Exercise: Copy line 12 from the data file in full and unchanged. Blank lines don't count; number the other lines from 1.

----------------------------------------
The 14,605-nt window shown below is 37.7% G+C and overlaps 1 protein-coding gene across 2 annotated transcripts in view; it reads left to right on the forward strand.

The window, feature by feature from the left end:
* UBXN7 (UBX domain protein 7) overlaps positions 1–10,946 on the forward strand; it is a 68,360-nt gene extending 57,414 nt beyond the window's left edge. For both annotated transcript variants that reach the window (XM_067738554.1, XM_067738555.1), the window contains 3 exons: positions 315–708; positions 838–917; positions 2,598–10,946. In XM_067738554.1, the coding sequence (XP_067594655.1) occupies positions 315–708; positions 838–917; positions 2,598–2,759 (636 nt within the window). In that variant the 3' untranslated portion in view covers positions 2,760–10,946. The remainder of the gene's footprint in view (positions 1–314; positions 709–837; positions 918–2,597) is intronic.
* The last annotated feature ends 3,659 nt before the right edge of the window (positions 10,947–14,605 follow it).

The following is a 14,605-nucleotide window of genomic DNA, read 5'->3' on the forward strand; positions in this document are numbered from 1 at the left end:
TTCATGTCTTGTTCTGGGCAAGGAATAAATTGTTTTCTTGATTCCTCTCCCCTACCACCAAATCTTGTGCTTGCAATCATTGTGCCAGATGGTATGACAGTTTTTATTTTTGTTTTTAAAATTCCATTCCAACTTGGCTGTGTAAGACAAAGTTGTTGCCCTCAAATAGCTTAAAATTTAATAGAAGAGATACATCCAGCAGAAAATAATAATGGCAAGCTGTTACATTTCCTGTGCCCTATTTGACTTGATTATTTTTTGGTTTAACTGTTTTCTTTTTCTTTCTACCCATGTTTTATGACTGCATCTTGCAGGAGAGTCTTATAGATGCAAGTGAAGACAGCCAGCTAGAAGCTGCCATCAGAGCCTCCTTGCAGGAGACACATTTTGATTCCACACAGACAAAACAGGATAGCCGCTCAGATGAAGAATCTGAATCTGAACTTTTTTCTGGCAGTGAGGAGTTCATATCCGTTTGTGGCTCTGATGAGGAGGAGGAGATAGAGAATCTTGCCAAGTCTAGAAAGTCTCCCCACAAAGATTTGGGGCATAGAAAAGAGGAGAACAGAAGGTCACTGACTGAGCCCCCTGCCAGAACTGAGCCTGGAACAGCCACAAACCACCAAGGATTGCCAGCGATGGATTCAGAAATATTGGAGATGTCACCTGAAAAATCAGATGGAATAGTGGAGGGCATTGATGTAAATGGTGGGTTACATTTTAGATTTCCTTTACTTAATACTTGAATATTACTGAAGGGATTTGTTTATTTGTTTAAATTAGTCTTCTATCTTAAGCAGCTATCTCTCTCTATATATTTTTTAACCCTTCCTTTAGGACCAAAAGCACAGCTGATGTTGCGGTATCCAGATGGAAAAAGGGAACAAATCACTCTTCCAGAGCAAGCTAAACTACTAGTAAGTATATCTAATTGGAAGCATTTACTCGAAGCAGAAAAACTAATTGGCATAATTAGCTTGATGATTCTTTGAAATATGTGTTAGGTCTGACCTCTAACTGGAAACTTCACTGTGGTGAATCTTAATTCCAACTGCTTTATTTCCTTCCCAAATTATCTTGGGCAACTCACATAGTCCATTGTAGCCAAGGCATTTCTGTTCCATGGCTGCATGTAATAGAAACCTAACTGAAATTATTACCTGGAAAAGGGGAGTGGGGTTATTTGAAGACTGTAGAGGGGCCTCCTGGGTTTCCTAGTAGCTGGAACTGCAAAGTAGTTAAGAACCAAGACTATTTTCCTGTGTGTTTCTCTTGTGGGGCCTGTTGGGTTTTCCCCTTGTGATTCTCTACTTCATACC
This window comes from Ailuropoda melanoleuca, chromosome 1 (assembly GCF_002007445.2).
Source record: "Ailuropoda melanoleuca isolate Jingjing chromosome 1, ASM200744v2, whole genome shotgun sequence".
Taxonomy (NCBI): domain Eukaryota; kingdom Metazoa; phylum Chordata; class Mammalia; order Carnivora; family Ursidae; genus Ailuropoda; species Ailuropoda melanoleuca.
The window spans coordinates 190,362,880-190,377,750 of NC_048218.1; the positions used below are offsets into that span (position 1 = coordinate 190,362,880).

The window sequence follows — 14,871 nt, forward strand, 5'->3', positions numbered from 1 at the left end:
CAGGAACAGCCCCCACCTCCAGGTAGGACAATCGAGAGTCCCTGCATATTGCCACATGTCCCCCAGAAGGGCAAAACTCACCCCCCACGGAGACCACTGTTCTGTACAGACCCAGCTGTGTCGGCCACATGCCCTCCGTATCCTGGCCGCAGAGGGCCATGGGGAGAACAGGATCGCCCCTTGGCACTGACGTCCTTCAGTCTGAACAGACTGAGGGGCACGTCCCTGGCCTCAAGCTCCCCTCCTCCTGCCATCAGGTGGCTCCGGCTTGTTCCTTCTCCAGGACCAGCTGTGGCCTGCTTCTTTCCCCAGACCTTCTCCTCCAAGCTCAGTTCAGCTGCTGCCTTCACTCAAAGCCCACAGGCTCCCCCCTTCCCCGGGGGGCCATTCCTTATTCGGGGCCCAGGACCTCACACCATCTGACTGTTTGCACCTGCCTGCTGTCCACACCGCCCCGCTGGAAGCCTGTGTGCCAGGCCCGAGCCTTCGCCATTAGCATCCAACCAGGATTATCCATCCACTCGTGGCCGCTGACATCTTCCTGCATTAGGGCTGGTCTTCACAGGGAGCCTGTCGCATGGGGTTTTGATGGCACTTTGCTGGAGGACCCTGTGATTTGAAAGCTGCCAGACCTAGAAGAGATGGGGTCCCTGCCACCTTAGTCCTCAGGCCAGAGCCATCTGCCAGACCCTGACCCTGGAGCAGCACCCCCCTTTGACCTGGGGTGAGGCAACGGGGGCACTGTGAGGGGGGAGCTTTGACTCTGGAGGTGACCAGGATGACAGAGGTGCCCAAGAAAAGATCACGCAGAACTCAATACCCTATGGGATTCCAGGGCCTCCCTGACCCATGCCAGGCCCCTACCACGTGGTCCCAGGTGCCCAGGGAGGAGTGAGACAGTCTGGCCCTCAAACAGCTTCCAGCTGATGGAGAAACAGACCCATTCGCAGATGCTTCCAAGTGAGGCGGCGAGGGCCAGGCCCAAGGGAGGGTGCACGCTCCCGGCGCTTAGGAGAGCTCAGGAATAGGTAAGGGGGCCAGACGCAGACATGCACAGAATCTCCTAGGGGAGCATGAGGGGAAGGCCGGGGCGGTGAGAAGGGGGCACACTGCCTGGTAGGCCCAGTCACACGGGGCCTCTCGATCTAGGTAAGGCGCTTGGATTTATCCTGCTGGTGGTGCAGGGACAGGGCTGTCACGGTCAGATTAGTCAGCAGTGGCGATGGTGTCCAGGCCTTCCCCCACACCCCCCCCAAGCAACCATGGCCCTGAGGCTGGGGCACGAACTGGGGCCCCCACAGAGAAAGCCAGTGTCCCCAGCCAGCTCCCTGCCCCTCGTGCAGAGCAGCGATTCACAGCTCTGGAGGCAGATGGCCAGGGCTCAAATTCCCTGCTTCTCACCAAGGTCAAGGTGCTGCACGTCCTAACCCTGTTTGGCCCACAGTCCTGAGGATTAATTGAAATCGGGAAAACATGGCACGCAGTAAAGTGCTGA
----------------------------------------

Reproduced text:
CAGGAACAGCCCCCACCTCCAGGTAGGACAATCGAGAGTCCCTGCATATTGCCACATGTCCCCCAGAAGGGCAAAACTCACCCCCCACGGAGACCACTGTTCTGTACAGACCCAGCTGTGTCGGCCACATGCCCTCCGTATCCTGGCCGCAGAGGGCCATGGGGAGAACAGGATCGCCCCTTGGCACTGACGTCCTTCAGTCTGAACAGACTGAGGGGCACGTCCCTGGCCTCAAGCTCCCCTCCTCCTGCCATCAGGTGGCTCCGGCTTGTTCCTTCTCCAGGACCAGCTGTGGCCTGCTTCTTTCCCCAGACCTTCTCCTCCAAGCTCAGTTCAGCTGCTGCCTTCACTCAAAGCCCACAGGCTCCCCCCTTCCCCGGGGGGCCATTCCTTATTCGGGGCCCAGGACCTCACACCATCTGACTGTTTGCACCTGCCTGCTGTCCACACCGCCCCGCTGGAAGCCTGTGTGCCAGGCCCGAGCCTTCGCCATTAGCATCCAACCAGGATTATCCATCCACTCGTGGCCGCTGACATCTTCCTGCATTAGGGCTGGTCTTCACAGGGAGCCTGTCGCATGGGGTTTTGATGGCACTTTGCTGGAGGACCCTGTGATTTGAAAGCTGCCAGACCTAGAAGAGATGGGGTCCCTGCCACCTTAGTCCTCAGGCCAGAGCCATCTGCCAGACCCTGACCCTGGAGCAGCACCCCCCTTTGACCTGGGGTGAGGCAACGGGGGCACTGTGAGGGGGGAGCTTTGACTCTGGAGGTGACCAGGATGACAGAGGTGCCCAAGAAAAGATCACGCAGAACTCAATACCCTATGGGATTCCAGGGCCTCCCTGACCCATGCCAGGCCCCTACCACGTGGTCCCAGGTGCCCAGGGAGGAGTGAGACAGTCTGGCCCTCAAACAGCTTCCAGCTGATGGAGAAACAGACCCATTCGCAGATGCTTCCAAGTGAGGCGGCGAGGGCCAGGCCCAAGGGAGGGTGCACGCTCCCGGCGCTTAGGAGAGCTCAGGAATAGGTAAGGGGGCCAGACGCAGACATGCACAGAATCTCCTAGGGGAGCATGAGGGGAAGGCCGGGGCGGTGAGAAGGGGGCACACTGCCTGGTAGGCCCAGTCACACGGGGCCTCTCGATCTAGGTAAGGCGCTTGGATTTATCCTGCTGGTGGTGCAGGGACAGGGCTGTCACGGTCAGATTAGTCAGCAGTGGCGATGGTGTCCAGGCCTTCCCCCACACCCCCCCCAAGCAACCATGGCCCTGAGGCTGGGGCACGAACTGGGGCCCCCACAGAGAAAGCCAGTGTCCCCAGCCAGCTCCCTGCCCCTCGTGCAGAGCAGCGATTCACAGCTCTGGAGGCAGATGGCCAGGGCTCAAATTCCCTGCTTCTCACCAAGGTCAAGGTGCTGCACGTCCTAACCCTGTTTGGCCCACAGTCCTGAGGATTAATTGAAATCGGGAAAACATGGCACGCAGTAAAGTGCTGA